There are always challenges in organisations where the person theoretically in charge of events or policies is assumed to be getting heavily involved in every element of the tasks. I have spent nearly 15 years working with a local police force as an Independent Advisor and because of the way in which that role works, I have met a significant number of senior officers. Their knowledge of the details of what is going on in their organisation is generally very good, but when things take place, their role is usually some distance from the actual work on the ground. It is inevitable that the same is true of our Government, with Prime Ministers responsible for pulling diverse departments together and in doing so to present a coherent sense of purpose and clarity of where the nation is heading or how the nation is dealing with a challenge. However when the chips are down one would assume that a Prime Minister would ensure that they were present in the place where their role is vital, the House of Commons in the debating Chamber. Yesterday while Theresa May was travelling across Europe to attempt to place a wee bit more icing on a cake that is clearly in a terrible state of collapse, David Lidington her no 2 in such issues made this statement
“I think it is perhaps worth reminding him [Jeremy Corbyn] and the House that in the last two months alone, my right hon. Friend [Theresa May] has spent more than 22 hours at this Dispatch Box making statements and answering questions from right hon. and hon. Members in every corner of this House, predominantly about the question of EU exit and the deal that she negotiated”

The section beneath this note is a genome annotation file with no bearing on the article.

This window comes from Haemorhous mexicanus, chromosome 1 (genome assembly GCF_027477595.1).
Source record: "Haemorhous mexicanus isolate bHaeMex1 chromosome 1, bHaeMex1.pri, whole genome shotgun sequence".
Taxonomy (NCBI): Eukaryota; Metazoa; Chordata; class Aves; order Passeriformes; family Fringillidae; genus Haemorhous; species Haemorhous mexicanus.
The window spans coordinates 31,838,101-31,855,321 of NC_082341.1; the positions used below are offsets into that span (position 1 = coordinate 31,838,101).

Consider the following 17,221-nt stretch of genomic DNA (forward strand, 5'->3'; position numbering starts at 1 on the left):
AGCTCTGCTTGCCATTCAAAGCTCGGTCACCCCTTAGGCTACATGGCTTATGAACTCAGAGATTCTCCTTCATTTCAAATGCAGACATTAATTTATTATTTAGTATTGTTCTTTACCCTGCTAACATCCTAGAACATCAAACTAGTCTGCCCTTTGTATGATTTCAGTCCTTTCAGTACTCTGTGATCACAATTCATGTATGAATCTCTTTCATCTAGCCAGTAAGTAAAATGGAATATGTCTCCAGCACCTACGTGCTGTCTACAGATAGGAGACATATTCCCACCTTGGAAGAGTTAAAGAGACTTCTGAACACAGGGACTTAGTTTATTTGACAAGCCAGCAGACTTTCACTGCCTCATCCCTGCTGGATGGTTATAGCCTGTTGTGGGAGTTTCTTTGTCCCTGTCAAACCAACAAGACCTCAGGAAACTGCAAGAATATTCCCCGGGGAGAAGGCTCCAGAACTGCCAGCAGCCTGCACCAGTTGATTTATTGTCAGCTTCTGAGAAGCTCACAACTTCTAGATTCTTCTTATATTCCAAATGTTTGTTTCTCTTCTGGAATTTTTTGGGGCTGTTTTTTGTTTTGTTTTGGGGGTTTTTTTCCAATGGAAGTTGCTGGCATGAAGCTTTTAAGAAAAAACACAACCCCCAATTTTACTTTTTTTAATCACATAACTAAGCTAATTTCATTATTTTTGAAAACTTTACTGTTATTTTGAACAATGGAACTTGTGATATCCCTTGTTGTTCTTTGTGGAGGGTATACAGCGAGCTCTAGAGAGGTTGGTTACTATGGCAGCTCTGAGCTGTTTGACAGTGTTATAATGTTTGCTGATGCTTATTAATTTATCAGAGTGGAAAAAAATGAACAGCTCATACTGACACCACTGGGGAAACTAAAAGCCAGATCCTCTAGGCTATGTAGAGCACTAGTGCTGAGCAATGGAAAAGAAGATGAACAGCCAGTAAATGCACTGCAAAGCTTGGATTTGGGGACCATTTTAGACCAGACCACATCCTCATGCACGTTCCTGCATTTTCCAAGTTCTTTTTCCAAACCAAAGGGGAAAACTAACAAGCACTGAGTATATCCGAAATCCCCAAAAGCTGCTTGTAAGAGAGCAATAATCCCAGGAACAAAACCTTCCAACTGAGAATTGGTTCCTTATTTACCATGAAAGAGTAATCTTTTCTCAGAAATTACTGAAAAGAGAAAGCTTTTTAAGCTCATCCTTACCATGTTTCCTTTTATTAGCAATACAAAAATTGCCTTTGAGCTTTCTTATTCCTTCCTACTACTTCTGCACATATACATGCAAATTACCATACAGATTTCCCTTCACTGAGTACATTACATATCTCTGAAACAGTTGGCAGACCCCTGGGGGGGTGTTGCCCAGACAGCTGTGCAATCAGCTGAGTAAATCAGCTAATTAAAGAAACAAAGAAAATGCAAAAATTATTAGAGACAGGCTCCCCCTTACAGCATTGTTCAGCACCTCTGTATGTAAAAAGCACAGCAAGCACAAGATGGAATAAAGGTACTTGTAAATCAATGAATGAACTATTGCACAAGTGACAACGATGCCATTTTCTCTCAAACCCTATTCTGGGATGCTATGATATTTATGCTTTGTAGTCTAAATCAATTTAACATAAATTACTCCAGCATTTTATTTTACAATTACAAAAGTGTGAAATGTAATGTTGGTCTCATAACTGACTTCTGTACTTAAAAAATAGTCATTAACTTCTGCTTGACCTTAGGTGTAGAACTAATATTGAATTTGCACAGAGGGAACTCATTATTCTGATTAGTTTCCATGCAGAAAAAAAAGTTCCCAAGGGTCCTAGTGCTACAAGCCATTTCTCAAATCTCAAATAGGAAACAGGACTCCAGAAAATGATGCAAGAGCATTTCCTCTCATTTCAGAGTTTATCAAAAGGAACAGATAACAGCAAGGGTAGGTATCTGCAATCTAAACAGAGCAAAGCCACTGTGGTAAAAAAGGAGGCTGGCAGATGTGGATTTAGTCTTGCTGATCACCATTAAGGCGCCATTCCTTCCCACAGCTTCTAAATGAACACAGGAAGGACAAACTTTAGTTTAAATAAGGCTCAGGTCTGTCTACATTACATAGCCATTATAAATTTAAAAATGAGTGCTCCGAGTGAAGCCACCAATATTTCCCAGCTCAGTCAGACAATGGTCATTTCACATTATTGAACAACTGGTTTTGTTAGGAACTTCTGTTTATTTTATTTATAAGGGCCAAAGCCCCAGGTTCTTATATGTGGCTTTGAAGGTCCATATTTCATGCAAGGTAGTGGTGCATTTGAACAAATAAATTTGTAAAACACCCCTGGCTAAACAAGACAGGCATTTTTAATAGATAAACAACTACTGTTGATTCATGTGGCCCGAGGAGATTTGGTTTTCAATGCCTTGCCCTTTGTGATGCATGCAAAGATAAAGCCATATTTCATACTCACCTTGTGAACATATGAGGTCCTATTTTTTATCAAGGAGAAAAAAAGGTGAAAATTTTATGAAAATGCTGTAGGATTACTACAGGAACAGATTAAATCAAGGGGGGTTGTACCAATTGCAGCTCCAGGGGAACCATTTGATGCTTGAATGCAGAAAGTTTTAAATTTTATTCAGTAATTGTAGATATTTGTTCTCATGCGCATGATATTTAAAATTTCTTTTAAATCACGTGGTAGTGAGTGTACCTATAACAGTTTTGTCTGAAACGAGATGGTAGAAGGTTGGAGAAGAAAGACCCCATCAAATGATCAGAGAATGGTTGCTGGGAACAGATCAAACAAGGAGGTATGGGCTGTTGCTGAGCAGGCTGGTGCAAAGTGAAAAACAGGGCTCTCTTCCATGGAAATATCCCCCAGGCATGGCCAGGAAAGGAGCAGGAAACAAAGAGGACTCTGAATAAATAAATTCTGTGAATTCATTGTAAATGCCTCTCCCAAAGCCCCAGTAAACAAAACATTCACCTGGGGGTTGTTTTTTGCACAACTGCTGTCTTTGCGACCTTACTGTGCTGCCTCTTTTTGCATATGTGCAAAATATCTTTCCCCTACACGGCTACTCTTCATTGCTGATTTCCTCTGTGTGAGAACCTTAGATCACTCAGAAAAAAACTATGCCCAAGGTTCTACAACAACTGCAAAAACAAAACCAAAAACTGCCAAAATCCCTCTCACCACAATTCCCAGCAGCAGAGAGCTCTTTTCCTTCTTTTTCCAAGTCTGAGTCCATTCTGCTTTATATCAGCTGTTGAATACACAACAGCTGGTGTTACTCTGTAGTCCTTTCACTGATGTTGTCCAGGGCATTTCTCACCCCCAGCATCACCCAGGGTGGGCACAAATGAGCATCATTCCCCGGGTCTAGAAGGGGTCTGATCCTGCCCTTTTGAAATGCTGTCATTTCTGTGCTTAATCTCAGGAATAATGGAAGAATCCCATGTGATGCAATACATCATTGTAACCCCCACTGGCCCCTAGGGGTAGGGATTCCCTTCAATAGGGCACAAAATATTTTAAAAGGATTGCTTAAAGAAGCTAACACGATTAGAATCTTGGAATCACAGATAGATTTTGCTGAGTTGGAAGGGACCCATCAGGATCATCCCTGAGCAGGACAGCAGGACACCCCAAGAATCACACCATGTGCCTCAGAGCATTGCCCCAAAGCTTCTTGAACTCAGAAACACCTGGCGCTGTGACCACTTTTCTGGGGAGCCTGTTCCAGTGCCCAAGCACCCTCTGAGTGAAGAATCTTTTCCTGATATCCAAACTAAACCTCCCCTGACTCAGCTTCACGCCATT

Now it may make sense to David and indeed his colleagues and even the members of the whole House of Commons that in a two month period, it is extensive for any Prime Minister to spend 22 hours at the despatch box. Assuming that each month there were 4 PMQs that would surely account for around 8 hours over a two month period. That then leaves 14 hours over that period which fell outside of the PMQs so around 7 hours a month or just under 2 hours a week. It is little wonder that our Government is so ill capable of achieving a great deal when the Prime Minister spends so little time attempting to resolve matters of such great urgency. What we need is a major change to our Parliamentary structure. This is clearly not good enough!